A Guide To The Different Types Of Antibiotic Ointments

Did you know that human skin is home to as many as 1,000 bacterial species? Some are beneficial, protecting the skin from water loss and damage. Others help keep the “bad bacteria” from multiplying and causing swelling and diseases.

Still, many harmful bacteria can cause infections by entering the skin. They sometimes do so through the hair follicles. However, it’s more common for them to penetrate the skin through wounds.

The good news is that antibiotic ointments help prevent wounds from becoming infected. They also play a vital role in treating existing infections and even skin diseases.

To that end, we created this guide on common antibiotic ointments. Read on to learn what they are, what they’re for, and when to use them.

Bacitracin Ointments

Bacitracin is one of the earliest topical antibiotics used in the U.S.; the U.S. FDA first approved it in 1948. This allowed for its use as a short-term treatment for localized skin infections. The agency also approved it as a preventive method for minor skin infections.

You can get bacitracin in both generic and brand-name (Baciguent) versions. Both are available as non-prescription (over-the-counter) medications.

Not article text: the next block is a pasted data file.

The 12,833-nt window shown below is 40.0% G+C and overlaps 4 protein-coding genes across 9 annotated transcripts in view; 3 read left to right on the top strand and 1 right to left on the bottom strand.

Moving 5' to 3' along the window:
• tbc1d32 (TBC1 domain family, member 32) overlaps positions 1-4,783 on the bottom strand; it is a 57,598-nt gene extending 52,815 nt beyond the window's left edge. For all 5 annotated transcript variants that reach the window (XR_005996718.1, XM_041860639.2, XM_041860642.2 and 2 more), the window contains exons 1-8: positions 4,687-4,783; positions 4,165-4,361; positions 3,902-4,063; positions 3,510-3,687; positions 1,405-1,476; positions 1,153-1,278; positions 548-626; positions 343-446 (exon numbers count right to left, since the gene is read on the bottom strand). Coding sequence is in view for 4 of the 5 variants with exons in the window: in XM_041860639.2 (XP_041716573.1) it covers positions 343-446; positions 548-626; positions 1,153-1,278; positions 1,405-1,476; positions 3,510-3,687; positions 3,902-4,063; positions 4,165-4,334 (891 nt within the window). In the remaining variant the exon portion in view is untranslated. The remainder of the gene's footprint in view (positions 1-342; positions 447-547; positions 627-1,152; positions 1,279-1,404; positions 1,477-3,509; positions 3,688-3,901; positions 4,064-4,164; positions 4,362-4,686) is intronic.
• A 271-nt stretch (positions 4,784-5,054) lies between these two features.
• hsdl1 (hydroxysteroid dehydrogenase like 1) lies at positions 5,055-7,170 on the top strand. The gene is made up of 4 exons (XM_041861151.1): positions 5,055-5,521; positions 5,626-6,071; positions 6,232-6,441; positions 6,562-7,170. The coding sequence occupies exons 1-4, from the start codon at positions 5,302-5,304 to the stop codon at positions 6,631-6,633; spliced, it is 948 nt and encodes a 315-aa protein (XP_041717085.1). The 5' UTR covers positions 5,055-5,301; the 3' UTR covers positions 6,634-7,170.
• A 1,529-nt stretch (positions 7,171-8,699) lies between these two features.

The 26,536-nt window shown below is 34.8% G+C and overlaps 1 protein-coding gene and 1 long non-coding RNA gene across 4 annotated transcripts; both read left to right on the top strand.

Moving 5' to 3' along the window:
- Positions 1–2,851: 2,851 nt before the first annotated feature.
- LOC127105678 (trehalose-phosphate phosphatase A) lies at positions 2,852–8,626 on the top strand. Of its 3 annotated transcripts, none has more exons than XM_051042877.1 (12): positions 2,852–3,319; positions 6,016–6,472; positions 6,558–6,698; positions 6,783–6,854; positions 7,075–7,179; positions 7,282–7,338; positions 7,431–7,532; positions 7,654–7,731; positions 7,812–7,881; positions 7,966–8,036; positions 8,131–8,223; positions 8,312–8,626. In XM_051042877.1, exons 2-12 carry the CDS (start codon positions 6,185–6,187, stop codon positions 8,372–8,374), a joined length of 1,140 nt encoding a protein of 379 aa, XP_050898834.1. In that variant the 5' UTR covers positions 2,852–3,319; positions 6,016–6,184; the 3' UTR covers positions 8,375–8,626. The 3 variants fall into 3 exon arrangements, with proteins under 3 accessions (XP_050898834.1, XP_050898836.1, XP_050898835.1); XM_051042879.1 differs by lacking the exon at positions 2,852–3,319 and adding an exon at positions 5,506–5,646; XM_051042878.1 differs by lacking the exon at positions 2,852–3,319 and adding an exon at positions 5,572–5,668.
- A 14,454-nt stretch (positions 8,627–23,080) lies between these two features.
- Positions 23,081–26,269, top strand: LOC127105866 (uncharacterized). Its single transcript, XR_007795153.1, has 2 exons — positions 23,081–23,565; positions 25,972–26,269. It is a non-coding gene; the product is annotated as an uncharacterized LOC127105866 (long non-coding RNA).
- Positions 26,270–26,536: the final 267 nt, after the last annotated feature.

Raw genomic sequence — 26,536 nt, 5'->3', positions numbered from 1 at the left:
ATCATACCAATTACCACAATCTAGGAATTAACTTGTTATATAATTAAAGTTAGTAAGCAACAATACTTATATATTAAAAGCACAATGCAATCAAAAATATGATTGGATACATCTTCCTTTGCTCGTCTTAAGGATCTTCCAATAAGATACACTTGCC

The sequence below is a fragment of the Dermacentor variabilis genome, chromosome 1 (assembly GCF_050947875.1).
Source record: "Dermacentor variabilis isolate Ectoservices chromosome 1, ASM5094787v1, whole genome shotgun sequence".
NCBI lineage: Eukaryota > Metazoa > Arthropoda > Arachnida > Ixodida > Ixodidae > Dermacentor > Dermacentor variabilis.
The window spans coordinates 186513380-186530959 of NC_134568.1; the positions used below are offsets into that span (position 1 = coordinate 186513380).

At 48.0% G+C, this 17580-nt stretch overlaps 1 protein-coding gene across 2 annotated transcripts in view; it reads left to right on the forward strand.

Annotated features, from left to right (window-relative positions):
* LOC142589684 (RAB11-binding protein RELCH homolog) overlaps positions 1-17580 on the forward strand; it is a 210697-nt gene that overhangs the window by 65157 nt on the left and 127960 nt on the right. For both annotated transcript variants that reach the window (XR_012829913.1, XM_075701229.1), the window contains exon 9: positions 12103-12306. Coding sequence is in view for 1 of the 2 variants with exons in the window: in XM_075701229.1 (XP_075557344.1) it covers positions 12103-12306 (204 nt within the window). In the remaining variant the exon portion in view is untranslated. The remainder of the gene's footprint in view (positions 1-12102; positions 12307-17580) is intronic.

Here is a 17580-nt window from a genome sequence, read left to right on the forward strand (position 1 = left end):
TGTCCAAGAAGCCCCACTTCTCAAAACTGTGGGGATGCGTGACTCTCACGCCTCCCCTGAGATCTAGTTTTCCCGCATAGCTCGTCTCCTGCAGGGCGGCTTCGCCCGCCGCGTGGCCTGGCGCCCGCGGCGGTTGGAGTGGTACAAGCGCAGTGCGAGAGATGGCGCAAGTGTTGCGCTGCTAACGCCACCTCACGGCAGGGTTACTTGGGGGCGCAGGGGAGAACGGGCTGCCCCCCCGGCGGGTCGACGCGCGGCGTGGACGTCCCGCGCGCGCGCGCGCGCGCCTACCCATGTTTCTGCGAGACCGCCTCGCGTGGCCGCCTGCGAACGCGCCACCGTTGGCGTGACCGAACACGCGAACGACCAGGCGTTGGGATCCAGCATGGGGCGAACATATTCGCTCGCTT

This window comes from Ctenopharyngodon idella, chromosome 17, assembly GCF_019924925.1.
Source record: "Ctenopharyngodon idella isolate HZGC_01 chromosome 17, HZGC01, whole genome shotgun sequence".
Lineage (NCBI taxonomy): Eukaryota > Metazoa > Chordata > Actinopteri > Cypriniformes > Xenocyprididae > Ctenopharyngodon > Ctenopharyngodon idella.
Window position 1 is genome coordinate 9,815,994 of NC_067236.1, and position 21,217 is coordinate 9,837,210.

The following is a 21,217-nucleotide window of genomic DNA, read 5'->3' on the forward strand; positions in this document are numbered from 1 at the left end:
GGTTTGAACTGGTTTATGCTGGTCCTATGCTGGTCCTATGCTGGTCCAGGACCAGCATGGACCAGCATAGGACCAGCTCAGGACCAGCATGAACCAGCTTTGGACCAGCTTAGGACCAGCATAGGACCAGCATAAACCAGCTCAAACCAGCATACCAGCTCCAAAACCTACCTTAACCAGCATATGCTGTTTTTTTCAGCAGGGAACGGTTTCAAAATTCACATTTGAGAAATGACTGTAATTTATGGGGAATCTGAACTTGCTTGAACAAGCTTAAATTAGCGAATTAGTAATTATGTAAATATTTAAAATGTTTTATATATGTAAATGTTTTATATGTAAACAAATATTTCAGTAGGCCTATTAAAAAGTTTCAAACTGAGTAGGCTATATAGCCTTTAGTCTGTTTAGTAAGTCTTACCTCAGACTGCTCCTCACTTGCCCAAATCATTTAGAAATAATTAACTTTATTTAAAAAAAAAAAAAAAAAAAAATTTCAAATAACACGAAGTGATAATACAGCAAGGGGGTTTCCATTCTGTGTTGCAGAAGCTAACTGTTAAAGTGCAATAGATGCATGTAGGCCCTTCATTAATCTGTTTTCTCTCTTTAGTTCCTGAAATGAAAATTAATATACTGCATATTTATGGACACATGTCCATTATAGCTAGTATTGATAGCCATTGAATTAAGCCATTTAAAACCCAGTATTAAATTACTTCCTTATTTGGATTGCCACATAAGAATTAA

You can use bacitracin ointments for minor or superficial burns, cuts, and scrapes. That’s also why you can find them alongside antiseptic creams for first aid and fresh wound care.

Don’t use bacitracin for more severe injuries like puncture wounds or animal bites. Nor should you apply it to deeper cuts or burns that aren’t superficial. Instead, call your doctor or seek emergency help for these injuries.

To use bacitracin, wash your hands thoroughly with soap and water first. Then, apply a fingertip-sized amount of the ointment to your injury. Wash your hands well again after.

You should only apply bacitracin one to three times daily. And unless your doctor tells you otherwise, don’t use it for longer than seven days.

Triple Antibiotic Ointments

Triple antibiotic ointments contain three active ingredients: bacitracin, polymixin B, and neomycin. It can treat the same minor injuries as a bacitracin-only topical. It’s also available over-the-counter and in both generic and brand-name (Neosporin) versions.

A critical difference between triple antibiotic ointments and bacitracin is their allergy risk. More people may be allergic to the former, particularly its neomycin content. Neomycin may trigger allergic contact dermatitis.

Allergic contact dermatitis, in turn, affects about 20% of people.

Still, triple antibiotic ointments have their pros; they can kill more bacterial species. They can also stop the growth of and kill existing bacteria that may infect wounds.

You can use triple antibiotic ointments if you don’t have allergic contact dermatitis. If you’re unsure, talk to your doctor or a dermatologist first. They can help determine if you have allergies through tests like skin patches.

The steps for using triple antibiotic ointments are the same as for bacitracin. Likewise, only use it for seven days unless your doctor tells you otherwise.

Mupirocin Ointments

Mupirocin ointments are topical antibacterial options for treating impetigo.